Lateral and posterior wall41 (77.4%)41 (82.0%)0.56
XELOX25 (47.2%)22 (44.0%)
Capecitabine28 (52.8%)28 (56.0%)0.75
Radiation (45Gy)53 (100%)50 (100%)

Data are mean ± SD. RMD, rectal modular dissection. TRM, traditional rectal mobilization.

 Figure 2 

The flow chart of the study

J Cancer Image
 Table 2 

Perioperative outcomes and pathological characteristics.

CharacteristicsRMD groupTRM groupP value
Duration of operation (minutes)127.9 ± 27.4143.8 ± 24.60.00
Blood loss (ml)35.9 ± 20.283.6 ± 27.50.00
Preventive stoma20 (37.7%)16 (32.0%)0.54
Complications4 (7.5%)11 (22.0%)0.04
Anastomotic leakage 2 (3.8%)4 (8.0%)
Stoma-related complications01 (2.0%)
Urine retention2 (3.8%)5 (10.0%)
Ileus01 (2.0%)0.83
Clavien-Dindo grade
I-II4 (7.5%)8 (16.0%)
III-IV03 (6.0%)0.24
Duration of hospital stay, days7.0 ± 1.37.6 ± 1.70.04

Data are mean ± SD. RMD, rectal modular dissection. TRM, traditional rectal mobilization.

 Table 3 

Pathological properties of two groups.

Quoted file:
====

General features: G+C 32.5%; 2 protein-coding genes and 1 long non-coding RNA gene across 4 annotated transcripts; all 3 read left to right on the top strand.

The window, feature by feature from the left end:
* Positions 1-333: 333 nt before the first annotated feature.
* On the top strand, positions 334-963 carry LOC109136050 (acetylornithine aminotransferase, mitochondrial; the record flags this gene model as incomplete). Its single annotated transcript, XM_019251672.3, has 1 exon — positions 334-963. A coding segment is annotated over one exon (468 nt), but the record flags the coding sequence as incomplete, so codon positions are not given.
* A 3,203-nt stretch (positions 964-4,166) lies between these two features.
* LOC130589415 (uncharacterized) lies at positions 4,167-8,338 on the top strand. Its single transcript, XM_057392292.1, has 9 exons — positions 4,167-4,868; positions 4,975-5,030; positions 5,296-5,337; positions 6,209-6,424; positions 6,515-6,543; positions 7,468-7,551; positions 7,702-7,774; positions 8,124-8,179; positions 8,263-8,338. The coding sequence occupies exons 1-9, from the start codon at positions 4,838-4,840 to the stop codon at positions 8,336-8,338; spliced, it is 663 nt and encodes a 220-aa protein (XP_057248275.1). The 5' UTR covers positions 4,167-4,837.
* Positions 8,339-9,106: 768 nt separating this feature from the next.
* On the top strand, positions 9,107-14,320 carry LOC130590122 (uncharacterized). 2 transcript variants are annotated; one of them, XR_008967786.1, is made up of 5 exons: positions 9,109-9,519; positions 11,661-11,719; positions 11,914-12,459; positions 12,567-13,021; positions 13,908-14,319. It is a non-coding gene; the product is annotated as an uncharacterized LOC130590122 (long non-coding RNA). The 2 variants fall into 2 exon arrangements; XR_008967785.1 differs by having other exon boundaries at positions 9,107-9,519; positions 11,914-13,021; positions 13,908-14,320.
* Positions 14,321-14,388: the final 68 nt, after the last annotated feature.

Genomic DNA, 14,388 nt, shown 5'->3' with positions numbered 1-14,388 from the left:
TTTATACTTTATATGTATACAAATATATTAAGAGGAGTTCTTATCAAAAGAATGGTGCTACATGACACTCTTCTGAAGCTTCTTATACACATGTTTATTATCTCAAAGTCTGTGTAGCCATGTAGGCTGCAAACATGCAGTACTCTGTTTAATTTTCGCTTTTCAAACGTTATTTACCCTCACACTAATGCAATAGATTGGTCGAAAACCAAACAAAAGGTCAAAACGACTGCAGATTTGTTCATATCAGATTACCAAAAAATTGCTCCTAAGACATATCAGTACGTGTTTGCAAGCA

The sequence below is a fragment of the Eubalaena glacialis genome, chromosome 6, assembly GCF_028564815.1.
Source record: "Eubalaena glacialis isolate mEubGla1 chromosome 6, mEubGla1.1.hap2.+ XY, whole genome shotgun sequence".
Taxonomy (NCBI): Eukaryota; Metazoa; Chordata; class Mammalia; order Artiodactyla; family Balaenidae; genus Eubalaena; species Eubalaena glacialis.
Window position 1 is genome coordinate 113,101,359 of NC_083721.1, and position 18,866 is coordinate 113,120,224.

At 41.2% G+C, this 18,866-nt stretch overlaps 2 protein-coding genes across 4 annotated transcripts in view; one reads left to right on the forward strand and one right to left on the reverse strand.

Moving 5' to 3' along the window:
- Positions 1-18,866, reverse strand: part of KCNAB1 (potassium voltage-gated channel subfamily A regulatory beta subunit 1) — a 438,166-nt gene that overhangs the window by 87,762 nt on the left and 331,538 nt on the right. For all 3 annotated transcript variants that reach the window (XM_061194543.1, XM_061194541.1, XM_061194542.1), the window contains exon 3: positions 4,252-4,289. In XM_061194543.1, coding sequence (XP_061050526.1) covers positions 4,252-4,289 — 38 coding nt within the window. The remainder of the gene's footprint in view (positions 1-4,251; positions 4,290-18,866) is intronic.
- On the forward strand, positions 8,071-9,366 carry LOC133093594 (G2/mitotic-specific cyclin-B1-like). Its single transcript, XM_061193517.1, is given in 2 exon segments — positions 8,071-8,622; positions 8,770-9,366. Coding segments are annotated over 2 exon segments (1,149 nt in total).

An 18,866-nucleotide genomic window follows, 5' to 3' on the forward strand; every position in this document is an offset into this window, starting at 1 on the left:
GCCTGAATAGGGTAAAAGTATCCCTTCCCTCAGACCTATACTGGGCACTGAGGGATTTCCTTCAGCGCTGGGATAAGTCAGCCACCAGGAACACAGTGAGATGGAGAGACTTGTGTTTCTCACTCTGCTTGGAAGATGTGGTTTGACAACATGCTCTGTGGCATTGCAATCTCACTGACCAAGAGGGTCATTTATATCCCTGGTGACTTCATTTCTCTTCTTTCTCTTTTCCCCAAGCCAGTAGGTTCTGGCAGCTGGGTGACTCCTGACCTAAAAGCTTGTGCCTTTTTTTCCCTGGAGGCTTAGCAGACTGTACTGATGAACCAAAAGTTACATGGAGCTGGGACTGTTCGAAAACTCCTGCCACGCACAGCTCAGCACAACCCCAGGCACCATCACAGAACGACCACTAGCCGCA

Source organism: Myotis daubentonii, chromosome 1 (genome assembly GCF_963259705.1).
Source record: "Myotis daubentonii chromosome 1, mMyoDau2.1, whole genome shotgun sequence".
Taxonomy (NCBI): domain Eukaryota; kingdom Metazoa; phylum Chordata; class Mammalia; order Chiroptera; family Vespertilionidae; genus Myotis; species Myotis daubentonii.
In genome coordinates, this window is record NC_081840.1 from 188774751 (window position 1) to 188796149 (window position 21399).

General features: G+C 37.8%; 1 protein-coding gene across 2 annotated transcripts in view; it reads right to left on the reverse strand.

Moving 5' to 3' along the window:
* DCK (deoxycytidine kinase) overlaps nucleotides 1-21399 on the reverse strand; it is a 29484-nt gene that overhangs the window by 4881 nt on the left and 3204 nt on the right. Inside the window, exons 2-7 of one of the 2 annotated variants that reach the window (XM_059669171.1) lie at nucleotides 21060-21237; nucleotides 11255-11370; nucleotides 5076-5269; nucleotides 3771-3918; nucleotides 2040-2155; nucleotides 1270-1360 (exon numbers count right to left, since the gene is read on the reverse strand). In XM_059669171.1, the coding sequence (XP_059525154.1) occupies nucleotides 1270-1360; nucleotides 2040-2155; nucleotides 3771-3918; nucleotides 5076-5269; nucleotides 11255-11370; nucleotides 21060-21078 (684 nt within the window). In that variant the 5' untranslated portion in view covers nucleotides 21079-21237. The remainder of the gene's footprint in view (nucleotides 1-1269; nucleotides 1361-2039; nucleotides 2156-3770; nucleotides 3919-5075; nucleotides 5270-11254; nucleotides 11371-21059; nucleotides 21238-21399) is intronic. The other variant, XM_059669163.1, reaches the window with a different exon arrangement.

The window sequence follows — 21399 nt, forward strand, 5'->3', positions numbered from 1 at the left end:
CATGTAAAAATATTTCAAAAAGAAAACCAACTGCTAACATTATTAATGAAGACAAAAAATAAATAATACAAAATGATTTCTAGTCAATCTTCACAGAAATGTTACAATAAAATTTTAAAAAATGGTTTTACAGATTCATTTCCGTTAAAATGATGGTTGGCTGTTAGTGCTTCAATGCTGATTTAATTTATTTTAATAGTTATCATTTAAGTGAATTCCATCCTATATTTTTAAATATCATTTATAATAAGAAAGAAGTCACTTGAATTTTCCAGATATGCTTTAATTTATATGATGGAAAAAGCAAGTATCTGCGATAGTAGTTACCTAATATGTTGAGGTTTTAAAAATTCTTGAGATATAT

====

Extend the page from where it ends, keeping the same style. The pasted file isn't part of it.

1. Characteristics2. RMD group3. TRM group4. P value
5. n6. 537. 508.
9. CRM positive10. 1 (1.9%)11. 5 (10.0%)12. 0.08
13. Completeness of mesorectum14. 52 (98.1%)15. 43 (86.0%)16. 0.02
17. Specimen grading18.19.20.
21. Complete 22. 51 (96.2%)23. 41 (82.0%)24. 0.02
25. Nearly complete26. 1 (1.9%)27. 3 (6.0%)28.
29. incomplete30. 1 (1.9%)31. 6 (12.0%)32. 0.66
33. Harvested peri-intestinal lymph nodes34. 14.1 ± 5.535. 12.0 ± 4.236. 0.03
37. Tumor differentiation38.39.40.
41. Well 42. 11 (20.8%)43. 14 (28.0%)44.
45. Moderate 46. 32 (60.4%)47. 30 (60.0%)48.
49. Poor 50. 10 (18.9%)51. 6 (12.0%)52. 0.51
53. Pathological T category54.55.56.
57. T1-258. 39 (73.6%)59. 38 (76.0%)60.
61. T3-462. 14 (26.4%)63. 12 (24.0%)64. 0.78
65. Pathological N category66.67.68.
69. N070. 46 (86.8%)71. 42 (84.0%)72.
73. N+74. 7 (13.2%)75. 8 (16.0%)76. 0.69

Data are mean ± SD. RMD, rectal modular dissection. TRM, traditional rectal mobilization.

 Table 4 

The long-term functional outcomes.

CharacteristicsRMD groupTRM groupP